Nils Hansen New tools for flame diagnostics: Microwaves and X-rays
Combustion applications: Impact and reduction of emissions
Greg Smallwood Black carbon: Measurement challenges for climate and health impact mitigation
Heinz Pitsch Autoignition chemistry and model reduction
Terese Løvås Biofuels from thermal conversion of bio-mass, a multi-scale problem
Franz Winter Waste combustion and gasification: Implications and challenges
Chemistry for cleaner combustion: Fuels, mechanisms, and aftertreatment
Fei Qi Advanced synchrotron-based combustion diagnostics
Tiziano Faravelli Modeling the lab experiments of sooting flames
Yiguang Ju Experiments and models of low temperature combustion of alternative fuels
John Mantzaras Experiments and models for catalytic combustion
Patrick Nau IR absorption spectroscopy for temperature and concentration measurements in a gasifier
Kai Banke Combined production of power and syngas in an internal combustion engine
Physics: Tools and techniques
Mark Linne Diagnostics for dense sprays in support of predictive models
Tina Kasper Diagnostics for combustion and nanoparticle formation
Kristina Eisen Multi-quantity diagnostics for an efficient process design?
Wolfgang Meier Multi-species diagnostics at high pressure for gas turbine combustion



María Abián (Saragossa, ESP), Burak Atakan (Duisburg, GER), Brigitte Attal-Tretout (Palaiseau, FRA), Ghobad Bagheri (Mailand, ITA), Kai Banke (Duisburg, GER), Martina Baroncelli (Aachen, GER), Florian Bauer (Erlangen, GER), Christopher Betrancourt (Villeneuve d’Ascq, FRA), Thomas Bierkandt (Duisburg, GER), Henning Bockhorn (Karlsruhe, GER), Marina Braun-Unkhoff (Stuttgart, GER), Andreas Brockhinke (Bielefeld, GER), Michael P. Burke (New York, USA), Joaquin Camacho (San Diego, USA), Xing Chao (Peking, CHN), Cheng Chi (Magdeburg, GER), Philippe Dagaut (Orleans, FRA), Pascale Desgroux (Villeneuve d’Ascq, FRA), Robert Dibble (Thuwal, KSA), Thomas Dreier (Duisburg, GER), Julia Eble (Karlsruhe, GER), Sven Eckart (Freiberg, GER), Fokion Egolfopoulos (Los Angeles, USA), Kristina Eisen (Bremen, GER), Torsten Endres (Duisburg, GER), Luming Fan (Cambridge, GBR), Tiziano Faravelli (Mailand, ITA), Nancy Faßheber (Kiel, GER), Daniel Felsmann (Aachen, GER), Mustapha Fikri (Duisburg, GER), Benoît Fond (Magdeburg, GER), Gernot Friedrichs (Kiel, GER), Dirk Geyer (Darmstadt, GER), Christopher Goldenstein (West Lafayette, USA), Isabelle Graf (Bielefeld, GER), Nils Hansen (Livermore, USA), Jürgen Herzler (Duisburg, GER), Corinna Janzer (Karlsruhe, GER), Jay Jeffries (Stanford, USA), Bo Jiang (Nanjing, CHN), Hanfeng Jin (Thuwal, KSA), Yiguang Ju (Princeton, USA), Dennis Kaczmarek (Duisburg, GER), Yasin Karakaya (Duisburg, GER), Tina Kasper (Duisburg, GER), Georgios Anastasios Kelesidis (Zürich, SUI), Fethi Khaled (Thuwal, KSA), M. Reza Kholghy (Zürich, SUI), Johannes Kiefer (Bremen, GER), Sebastian Kluge (Duisburg, GER), Nicole Labbe (Boulder, USA), Nathalie Lamoureux (Villeneuve d’Ascq, FRA), Sascha Lau (Duisburg, GER), Michael Letzgus (Bielefeld, GER), Howard Levinsky (Groningen, NED), Yuyang Li (Shanghai, CHN), Mark Linne (Edinburgh, GBR), Dong Liu (Nanjing, CHN), Terese Løvås (Trondheim, NOR), Arnas Lucassen (Braunschweig, GER), Gaetano Magnotti (Thuwal, KSA), John Mantzaras (Villigen, SUI), Wolfgang Meier (Stuttgart, GER), Kai Moshammer (Braunschweig, GER), Antonella Napolitano (Neapel, ITA), Patrick Nau (Stuttgart, GER), Vaclav Nevrly (Ostrava-Vyskovice, CZE), Matthias Olzmann (Karlsruhe, GER), Patrick Oßwald (Stuttgart, GER), Warumporn Pejpichestakul (Mailand, ITA), Julia Pieper (Bielefeld, GER), Heinz Pitsch (Aachen, GER), Owen Pryor (Orlando, USA), Fei Qi (Shanghai, CHN), Mona Lisa Remmers (Bielefeld, GER), William Roberts (Thuwal, KSA), Lena Ruwe (Bielefeld, GER), Maurin Salamanca Guzmán (Bielefeld, GER), Steffen Schmitt (Bielefeld, GER), George Skevis (Thessaloniki, GRE), Nadezda Slavinskaya (Stuttgart, GER), Greg Smallwood (Ottawa, CAN), Yu Song (Nancy, FRA), Giancarlo Sorrentino (Neapel, ITA), Torsten Stärk (Dresden, GER), Nerijus Striugas (Kaunas, LTU), Alex Tagbo (Berlin, GER), Joàn Teerling (Assen, NED), Bo Tian (Cambridge, GBR), Zhen-Yu Tian (Peking, CHN), Luc-Sy Tran (Bielefeld, GER), Hai Wang (Stanford, USA), Zhandong Wang (Thuwal, KSA), Isabelle Weber (Karlsruhe, GER), Maximilian Wick (Aachen, GER), Franz Winter (Wien, AUT), Julia Wullenkord (Bielefeld, GER), Xuefei Xu (Peking, CHN), Bin Yang (Peking, CHN), Xiaoqing You (Peking, CHN), Wenhao Yuan (Shanghai, CHN), Feng Zhang (Hefei, CHN)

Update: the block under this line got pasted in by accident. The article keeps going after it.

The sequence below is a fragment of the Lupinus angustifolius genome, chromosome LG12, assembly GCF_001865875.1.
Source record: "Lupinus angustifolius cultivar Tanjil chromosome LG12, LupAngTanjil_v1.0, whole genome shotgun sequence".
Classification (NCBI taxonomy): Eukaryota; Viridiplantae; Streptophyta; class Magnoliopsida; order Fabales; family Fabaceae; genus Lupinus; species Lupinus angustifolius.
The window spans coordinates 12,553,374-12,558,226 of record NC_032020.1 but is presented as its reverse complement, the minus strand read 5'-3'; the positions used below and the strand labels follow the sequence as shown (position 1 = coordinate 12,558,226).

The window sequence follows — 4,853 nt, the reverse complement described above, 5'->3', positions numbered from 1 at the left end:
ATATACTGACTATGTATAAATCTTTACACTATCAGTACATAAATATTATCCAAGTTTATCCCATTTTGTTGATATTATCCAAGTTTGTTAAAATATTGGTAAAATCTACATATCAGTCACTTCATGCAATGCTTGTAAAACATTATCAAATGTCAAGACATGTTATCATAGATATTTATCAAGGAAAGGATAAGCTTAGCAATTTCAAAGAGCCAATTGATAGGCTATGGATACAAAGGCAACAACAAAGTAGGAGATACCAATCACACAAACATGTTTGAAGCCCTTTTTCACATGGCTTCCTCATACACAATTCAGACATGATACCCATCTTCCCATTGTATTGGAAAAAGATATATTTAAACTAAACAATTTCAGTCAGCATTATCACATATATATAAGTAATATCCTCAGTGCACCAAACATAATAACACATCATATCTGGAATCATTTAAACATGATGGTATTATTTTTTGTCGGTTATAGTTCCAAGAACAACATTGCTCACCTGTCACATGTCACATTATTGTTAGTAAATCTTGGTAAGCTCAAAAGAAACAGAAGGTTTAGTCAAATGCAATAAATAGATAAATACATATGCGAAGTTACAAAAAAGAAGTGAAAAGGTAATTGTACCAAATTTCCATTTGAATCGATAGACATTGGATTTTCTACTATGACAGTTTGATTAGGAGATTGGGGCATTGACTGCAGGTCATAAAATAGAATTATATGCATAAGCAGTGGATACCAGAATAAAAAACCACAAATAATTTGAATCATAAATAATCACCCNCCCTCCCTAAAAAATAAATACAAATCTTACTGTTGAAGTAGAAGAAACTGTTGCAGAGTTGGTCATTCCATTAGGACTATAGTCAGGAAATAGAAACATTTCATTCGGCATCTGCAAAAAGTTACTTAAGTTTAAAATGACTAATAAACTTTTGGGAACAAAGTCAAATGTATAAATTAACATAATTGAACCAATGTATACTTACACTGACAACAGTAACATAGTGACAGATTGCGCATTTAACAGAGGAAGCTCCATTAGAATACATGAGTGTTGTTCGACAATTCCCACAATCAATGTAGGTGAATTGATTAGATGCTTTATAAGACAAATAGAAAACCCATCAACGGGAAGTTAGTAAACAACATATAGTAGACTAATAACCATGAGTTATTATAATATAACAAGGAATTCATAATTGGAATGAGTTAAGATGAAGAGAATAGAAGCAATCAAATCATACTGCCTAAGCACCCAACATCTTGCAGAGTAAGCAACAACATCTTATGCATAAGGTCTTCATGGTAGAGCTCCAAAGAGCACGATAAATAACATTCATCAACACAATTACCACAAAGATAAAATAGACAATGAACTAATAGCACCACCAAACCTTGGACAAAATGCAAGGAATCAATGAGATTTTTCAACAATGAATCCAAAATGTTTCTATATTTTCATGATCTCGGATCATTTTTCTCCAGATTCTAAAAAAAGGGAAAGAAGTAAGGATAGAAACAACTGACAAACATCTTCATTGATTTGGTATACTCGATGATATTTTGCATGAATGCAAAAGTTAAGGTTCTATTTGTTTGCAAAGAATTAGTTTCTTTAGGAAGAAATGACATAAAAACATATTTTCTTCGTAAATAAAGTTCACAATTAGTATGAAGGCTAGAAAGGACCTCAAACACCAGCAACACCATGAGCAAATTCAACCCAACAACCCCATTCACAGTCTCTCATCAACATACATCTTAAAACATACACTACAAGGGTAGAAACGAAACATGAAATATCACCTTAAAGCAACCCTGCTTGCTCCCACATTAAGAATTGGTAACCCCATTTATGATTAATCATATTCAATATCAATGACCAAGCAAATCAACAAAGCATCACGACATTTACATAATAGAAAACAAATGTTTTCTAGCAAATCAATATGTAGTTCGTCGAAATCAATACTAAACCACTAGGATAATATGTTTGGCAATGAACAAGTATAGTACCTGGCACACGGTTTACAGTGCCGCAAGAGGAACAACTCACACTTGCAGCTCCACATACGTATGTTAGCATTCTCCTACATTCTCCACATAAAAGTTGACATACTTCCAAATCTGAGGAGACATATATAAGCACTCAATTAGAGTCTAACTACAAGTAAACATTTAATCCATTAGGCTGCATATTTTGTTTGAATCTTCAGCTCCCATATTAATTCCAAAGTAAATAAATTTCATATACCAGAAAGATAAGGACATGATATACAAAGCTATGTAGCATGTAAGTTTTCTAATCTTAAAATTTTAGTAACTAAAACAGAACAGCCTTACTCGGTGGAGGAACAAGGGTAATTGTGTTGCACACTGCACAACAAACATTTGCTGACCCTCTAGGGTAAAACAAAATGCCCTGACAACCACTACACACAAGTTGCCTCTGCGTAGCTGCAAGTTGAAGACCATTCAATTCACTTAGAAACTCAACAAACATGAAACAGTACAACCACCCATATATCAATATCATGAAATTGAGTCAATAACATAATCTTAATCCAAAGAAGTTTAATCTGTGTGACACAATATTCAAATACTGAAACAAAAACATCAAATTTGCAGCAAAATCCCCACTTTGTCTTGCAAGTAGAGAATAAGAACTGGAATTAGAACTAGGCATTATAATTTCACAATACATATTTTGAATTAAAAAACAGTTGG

Photos: Alexandra Polina, Bielefeld

  1. Convenors and local organisers (from left to right): Christof Schulz, Mara de Joannon, Andreas Brockhinke, Katharina Kohse-Höinghaus, Marcus Aldén, and Michael Letzgus
  2. Early career researchers follow recent developments presented in rapid poster talks
  3. Bin Yang in discussion with Fei Qi
  4. Terese Løvås presents research on fuels from biomass
  5. Intense attention to plenary discussions
  6. Discussion with Keynote Speaker Greg Smallwood (middle)